They were bang-on though, grief can be selfish, we can wallow and be of no use to anyone. But if you twist the situation to see what gain can be from pain, then you have a different output, your grief mellows into that of campaigning, doing right, getting out of yourself, saving others from the same formulaic destruction and in some cases, correcting the cause of justice.

Realisations can come out of this; we note how resilient humans can be to emotional roller coasters. We filter out the friends who were clearly not friends before this incident, as we learn to stand on our own as individuals. We see the world in its true vibrant colours because before all of this, we lived in a fluffy cloud, where I believed everyone would be around indefinitely. Death brings us back to earth and reminds us to live for every day; this may be our last moment or the last for someone else.

Never again could I leave a respected loved one on an argument. The only one I had with my father (ironically about how badly he was taking care of himself) left us in silence for a few weeks. The phone call I received from my parents home phone number was, I hoped, an apology or his usual terrible attempt of a Jamaican accent whilst he pretended to real off some hideous medical condition in lurid detail and then burst into his asthmatic laugh like he did, to say ‘it’s me, it’s me – I’m only kidding’; I didn’t expect a stranger calling from my parents phone, to say my mother was being interviewed by the police and my father had died that afternoon.

I never got a chance to say how in love with him I was, how much he rocked my world and how all was forgiven, we were just caught up in a moment, a moment that I deeply, deeply regret.

Some people even judged my grief into relation of our argument. ‘But they fell out anyway?’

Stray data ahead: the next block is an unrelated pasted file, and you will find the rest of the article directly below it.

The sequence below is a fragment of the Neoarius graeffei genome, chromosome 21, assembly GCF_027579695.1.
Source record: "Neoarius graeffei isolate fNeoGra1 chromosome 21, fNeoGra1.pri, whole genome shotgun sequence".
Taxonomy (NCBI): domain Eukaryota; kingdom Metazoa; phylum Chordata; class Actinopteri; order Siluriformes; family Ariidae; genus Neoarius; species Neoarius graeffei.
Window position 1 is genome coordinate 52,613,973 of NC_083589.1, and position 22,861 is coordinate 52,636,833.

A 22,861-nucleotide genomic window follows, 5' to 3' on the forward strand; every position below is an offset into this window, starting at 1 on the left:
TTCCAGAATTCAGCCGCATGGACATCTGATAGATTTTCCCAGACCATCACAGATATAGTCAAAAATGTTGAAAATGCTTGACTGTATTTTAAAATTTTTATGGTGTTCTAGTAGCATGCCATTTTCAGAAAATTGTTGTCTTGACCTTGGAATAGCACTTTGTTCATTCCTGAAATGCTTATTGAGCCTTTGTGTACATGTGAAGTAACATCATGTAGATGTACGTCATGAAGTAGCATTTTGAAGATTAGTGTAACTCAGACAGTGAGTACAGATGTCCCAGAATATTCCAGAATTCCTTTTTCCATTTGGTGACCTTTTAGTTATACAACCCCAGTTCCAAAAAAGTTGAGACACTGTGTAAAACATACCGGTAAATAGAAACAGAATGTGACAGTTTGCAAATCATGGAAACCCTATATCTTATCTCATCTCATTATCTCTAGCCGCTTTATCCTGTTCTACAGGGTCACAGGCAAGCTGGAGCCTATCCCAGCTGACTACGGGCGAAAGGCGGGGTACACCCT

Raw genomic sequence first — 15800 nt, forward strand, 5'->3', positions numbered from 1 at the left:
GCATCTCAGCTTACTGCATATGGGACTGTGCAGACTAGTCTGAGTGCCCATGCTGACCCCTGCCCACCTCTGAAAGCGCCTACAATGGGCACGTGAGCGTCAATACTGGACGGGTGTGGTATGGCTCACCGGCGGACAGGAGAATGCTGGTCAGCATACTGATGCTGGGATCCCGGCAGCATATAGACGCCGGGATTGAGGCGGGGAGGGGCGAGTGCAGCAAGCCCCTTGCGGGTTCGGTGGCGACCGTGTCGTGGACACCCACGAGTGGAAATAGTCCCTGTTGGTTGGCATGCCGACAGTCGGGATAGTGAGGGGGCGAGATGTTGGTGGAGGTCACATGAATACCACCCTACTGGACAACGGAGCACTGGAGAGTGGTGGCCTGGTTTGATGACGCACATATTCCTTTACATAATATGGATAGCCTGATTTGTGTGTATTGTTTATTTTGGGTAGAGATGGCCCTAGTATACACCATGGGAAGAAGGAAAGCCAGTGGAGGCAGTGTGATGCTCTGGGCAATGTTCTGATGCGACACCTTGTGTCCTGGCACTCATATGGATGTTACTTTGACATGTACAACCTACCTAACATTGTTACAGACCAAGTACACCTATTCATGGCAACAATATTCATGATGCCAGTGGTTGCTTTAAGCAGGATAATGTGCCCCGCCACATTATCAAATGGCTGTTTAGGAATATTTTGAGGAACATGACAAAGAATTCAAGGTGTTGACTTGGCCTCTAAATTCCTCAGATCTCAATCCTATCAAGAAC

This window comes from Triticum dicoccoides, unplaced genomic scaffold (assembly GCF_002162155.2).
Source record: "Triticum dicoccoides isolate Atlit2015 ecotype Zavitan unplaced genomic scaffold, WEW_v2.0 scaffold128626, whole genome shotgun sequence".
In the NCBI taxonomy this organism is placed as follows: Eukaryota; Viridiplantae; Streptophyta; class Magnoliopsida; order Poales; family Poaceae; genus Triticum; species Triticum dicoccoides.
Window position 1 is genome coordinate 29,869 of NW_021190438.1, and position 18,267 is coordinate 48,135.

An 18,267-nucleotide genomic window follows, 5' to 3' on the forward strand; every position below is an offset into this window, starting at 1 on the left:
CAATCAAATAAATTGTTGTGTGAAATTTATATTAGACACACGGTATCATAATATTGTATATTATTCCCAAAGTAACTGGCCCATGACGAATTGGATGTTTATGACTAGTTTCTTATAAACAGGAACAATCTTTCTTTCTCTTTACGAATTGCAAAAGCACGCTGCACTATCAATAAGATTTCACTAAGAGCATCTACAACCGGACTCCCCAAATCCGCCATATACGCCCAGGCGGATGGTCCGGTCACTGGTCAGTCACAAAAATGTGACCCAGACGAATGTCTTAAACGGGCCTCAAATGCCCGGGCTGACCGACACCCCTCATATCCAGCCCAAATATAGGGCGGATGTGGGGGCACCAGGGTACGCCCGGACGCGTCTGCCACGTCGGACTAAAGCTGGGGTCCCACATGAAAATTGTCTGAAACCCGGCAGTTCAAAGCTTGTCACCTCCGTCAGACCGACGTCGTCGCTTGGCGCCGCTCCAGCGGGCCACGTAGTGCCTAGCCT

I kid you not. The charm from these people leaves me breathless. Truly.

Sometimes you have to cease friendships with these people. I’d rather eat Gillian McKeith’s knicker-cured herbs, than watch the damage they cause to me and others.

I’d break every limb in my body, go through all the hurdles in life I could possibly imagine, for one more hour with him – but I’m no martyr, I’m no victim. I was just a daughter, coming to grips with him never walking me down the aisle, never holding the tiny hands of any children I may give birth to, aswell as grasping to the reality that your mother now shares her retirement with just me and the cat.

All this whilst in simultaneous timing I had to listen to the ones that believed they were righteous in their opinions telling me to batten down the hatchet.

Yet righteousness was never their friend.

Our decision on how we grieve is not for unsolicited, public opinion.

It’s also not a moment to use as a token addition to some TV review critic who can’t help but lower the level of a personal attack, because someone talked about themselves on Sky1. I mean, how dare someone cry in the fear of a potential genetic disease that killed their own mother? What preposterous behaviour. Lock it up, keep it to yourself and let thousands of others sit in their own isolation of fear and bewilderment, whilst they watch countless renditions of Countryfile. Much better.

Besides, John Craven wouldn’t have taught me how to check my tits.

I digress.

I don’t shiver at the thought of people talking about a parent or child they lost so many years ago. I find comfort in it. They clearly loved them. They had the ability to express that however they wanted to when they were alive, why must that change when they are dead? They were prevalent – death doesn’t change that. It is a separation of bodies, not emotions and though we must move forward, we should be allowed to keep them in our hearts, in thought and in our renditions of stories.

As a girlfriend once told me, one who lost her own boyfriend tragically, ‘I cry for him now, because I’d want that. If you don’t cry at my funeral Carrie and make a huge debacle on the matter, by all means, jump into my grave if you can wade your way through my rent-a-crowd mourners. Because somehow, it’ll be the final moment that I knew you loved me in my life, as you will do in my death’.